Song of Advancing Soldiers

Vietnam’s ‘Song of Advancing Soldiers’ celebrated that country’s liberation from foreign aggressors. (Image source: WikiCommons)

Like China’s March of the Volunteers, Vietnam’s national anthem, Tiến Quân Ca, The Marching Song or Song of Advancing Soldiers, is also a throwback to the war against the Japanese invaders. The tune, written in 1944 by a 21-year-old Vietnamese composer by the name of Văn Cao, became the hymn of nationalist Viet Minh guerrillas. When Ho Chi Minh declared his country’s independence from France following World War Two, he named Song of Advancing Soldiers the national anthem. It would continue to be played at ceremonies throughout what was known by communists as the Anti-French Resistance War and later during the war against South Vietnam and the United States. Following the fall of Saigon in 1975, Song of Advancing Soldiers would become the national anthem for the reunified Socialist Republic of Vietnam. It is performed to this day. Listen to it here:

 

La Bayamesa

Cuba’s militaristic national anthem was literally written in the saddle of a horse while smoke still hung over the battlefield. (Image source: WikiCommons)

The 1868 Battle of Bayamo, which saw a rag-tag band of Cuban nationalists defeat a Spanish army, inspired the song that would eventually become the Caribbean island country’s official state anthem. According to legend, Pedro Felipe Figueredo, a 50-year-old revolutionary and poet who fought in the famous clash, wrote the lyrics while in the saddle of his horse at the urging of his fellow soldiers. The song, which was entitled El Himno de Bayamo or simply La Bayamesa includes lyrics that call upon Cubans to “run, brave ones, to battle!” and reminds listeners not to fear a “glorious death, for to die for the motherland is to live.” Other lines referred to the “fierce Iberian” enemy as “tyrants” and “cowards.” Figueredo was captured by the Spaniards and shot in 1870. Defiant to the end, he reportedly sang out his famous lyrics as the firing squad carried out the execution. A revised version of El Himno de Bayamo, one that jettisoned the anti-Spainiard sentiments, was adopted as the Cuban national anthem in 1902 and was by Fidel Castro’s revolutionary government in 1959. Give it a listen below:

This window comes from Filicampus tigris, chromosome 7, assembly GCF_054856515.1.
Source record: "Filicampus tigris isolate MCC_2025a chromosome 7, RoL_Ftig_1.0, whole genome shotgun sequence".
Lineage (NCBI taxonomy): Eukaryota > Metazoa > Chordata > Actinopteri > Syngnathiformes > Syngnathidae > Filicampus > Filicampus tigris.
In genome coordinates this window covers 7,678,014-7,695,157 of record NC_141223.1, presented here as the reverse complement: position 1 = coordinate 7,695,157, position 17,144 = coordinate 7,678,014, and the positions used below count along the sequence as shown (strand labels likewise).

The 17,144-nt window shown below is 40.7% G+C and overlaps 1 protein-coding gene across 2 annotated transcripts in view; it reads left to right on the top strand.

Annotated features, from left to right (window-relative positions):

A History of Violence

The Italian national anthem covers 2,000 years of warfare in five stanzas. It was later shortened to just two. (Image source: WikiCommons)

Perhaps the most martial of all the world’s national anthems belongs to the Italy. Canto degli Italiani or Song of the Italians, was written in the 1840s by Genoese revolutionaries Goffredo Mameli and Michele Novaro during the Risorgimento, or struggle for national unification. The song’s original five stanzas take listeners on a veritable blood-soaked tour of military history, invoking everything from the ancient Roman Scipio Africanus’ victory over the Carthaginians during the Second Punic War to the Lombards’ 12th Century defeat of Barbarossa at the Battle of Legnano. Even Polish and Cossack blood spilled in defiance of Russian rule are celebrated and linked to the spirit of the nationalist movement. Along the way, the songwriters also take jabs at the Austrian’s eagle having lost its plume in the face of Italian resistance and the swords of foreign mercenaries being as useful as “reeds” from a pond. The song was a patriotic standard for decades until a shortened version was adopted as an unofficial national anthem after World War Two. In 2012, it was finally given the official nod. Check it out here:

Leave a Reply